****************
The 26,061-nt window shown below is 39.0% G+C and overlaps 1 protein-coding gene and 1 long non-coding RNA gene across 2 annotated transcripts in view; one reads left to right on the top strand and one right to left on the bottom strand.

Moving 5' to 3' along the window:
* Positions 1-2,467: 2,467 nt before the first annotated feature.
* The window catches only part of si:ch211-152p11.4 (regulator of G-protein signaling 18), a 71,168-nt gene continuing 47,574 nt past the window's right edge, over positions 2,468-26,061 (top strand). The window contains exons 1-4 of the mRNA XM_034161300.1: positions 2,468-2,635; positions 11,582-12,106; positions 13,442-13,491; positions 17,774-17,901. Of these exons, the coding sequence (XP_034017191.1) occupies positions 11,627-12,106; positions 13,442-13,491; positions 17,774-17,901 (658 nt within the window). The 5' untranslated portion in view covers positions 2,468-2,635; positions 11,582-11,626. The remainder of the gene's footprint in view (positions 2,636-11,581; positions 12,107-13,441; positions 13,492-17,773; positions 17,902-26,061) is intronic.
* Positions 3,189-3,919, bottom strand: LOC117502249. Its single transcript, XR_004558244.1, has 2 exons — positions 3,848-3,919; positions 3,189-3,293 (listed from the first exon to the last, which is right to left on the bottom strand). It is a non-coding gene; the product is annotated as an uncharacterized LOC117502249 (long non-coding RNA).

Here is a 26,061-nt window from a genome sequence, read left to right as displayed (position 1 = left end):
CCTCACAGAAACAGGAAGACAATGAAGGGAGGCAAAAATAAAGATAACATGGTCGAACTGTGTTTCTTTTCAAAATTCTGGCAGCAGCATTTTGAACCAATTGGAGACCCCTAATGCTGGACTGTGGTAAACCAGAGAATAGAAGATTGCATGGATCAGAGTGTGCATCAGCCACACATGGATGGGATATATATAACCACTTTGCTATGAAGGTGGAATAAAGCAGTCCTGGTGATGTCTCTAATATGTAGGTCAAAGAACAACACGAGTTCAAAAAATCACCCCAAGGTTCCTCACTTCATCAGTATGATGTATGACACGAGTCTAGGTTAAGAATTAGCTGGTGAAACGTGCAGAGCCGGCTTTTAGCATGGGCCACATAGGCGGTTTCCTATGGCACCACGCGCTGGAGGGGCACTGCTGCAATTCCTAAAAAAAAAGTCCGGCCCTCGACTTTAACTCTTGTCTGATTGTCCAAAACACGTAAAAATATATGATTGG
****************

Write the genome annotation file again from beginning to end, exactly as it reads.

The 26,061-nt window shown below is 39.0% G+C and overlaps 1 protein-coding gene and 1 long non-coding RNA gene across 2 annotated transcripts in view; one reads left to right on the top strand and one right to left on the bottom strand.

Moving 5' to 3' along the window:
* Positions 1-2,467: 2,467 nt before the first annotated feature.
* The window catches only part of si:ch211-152p11.4 (regulator of G-protein signaling 18), a 71,168-nt gene continuing 47,574 nt past the window's right edge, over positions 2,468-26,061 (top strand). The window contains exons 1-4 of the mRNA XM_034161300.1: positions 2,468-2,635; positions 11,582-12,106; positions 13,442-13,491; positions 17,774-17,901. Of these exons, the coding sequence (XP_034017191.1) occupies positions 11,627-12,106; positions 13,442-13,491; positions 17,774-17,901 (658 nt within the window). The 5' untranslated portion in view covers positions 2,468-2,635; positions 11,582-11,626. The remainder of the gene's footprint in view (positions 2,636-11,581; positions 12,107-13,441; positions 13,492-17,773; positions 17,902-26,061) is intronic.
* Positions 3,189-3,919, bottom strand: LOC117502249. Its single transcript, XR_004558244.1, has 2 exons — positions 3,848-3,919; positions 3,189-3,293 (listed from the first exon to the last, which is right to left on the bottom strand). It is a non-coding gene; the product is annotated as an uncharacterized LOC117502249 (long non-coding RNA).

Here is a 26,061-nt window from a genome sequence, read left to right as displayed (position 1 = left end):
CCTCACAGAAACAGGAAGACAATGAAGGGAGGCAAAAATAAAGATAACATGGTCGAACTGTGTTTCTTTTCAAAATTCTGGCAGCAGCATTTTGAACCAATTGGAGACCCCTAATGCTGGACTGTGGTAAACCAGAGAATAGAAGATTGCATGGATCAGAGTGTGCATCAGCCACACATGGATGGGATATATATAACCACTTTGCTATGAAGGTGGAATAAAGCAGTCCTGGTGATGTCTCTAATATGTAGGTCAAAGAACAACACGAGTTCAAAAAATCACCCCAAGGTTCCTCACTTCATCAGTATGATGTATGACACGAGTCTAGGTTAAGAATTAGCTGGTGAAACGTGCAGAGCCGGCTTTTAGCATGGGCCACATAGGCGGTTTCCTATGGCACCACGCGCTGGAGGGGCACTGCTGCAATTCCTAAAAAAAAAGTCCGGCCCTCGACTTTAACTCTTGTCTGATTGTCCAAAACACGTAAAAATATATGATTGG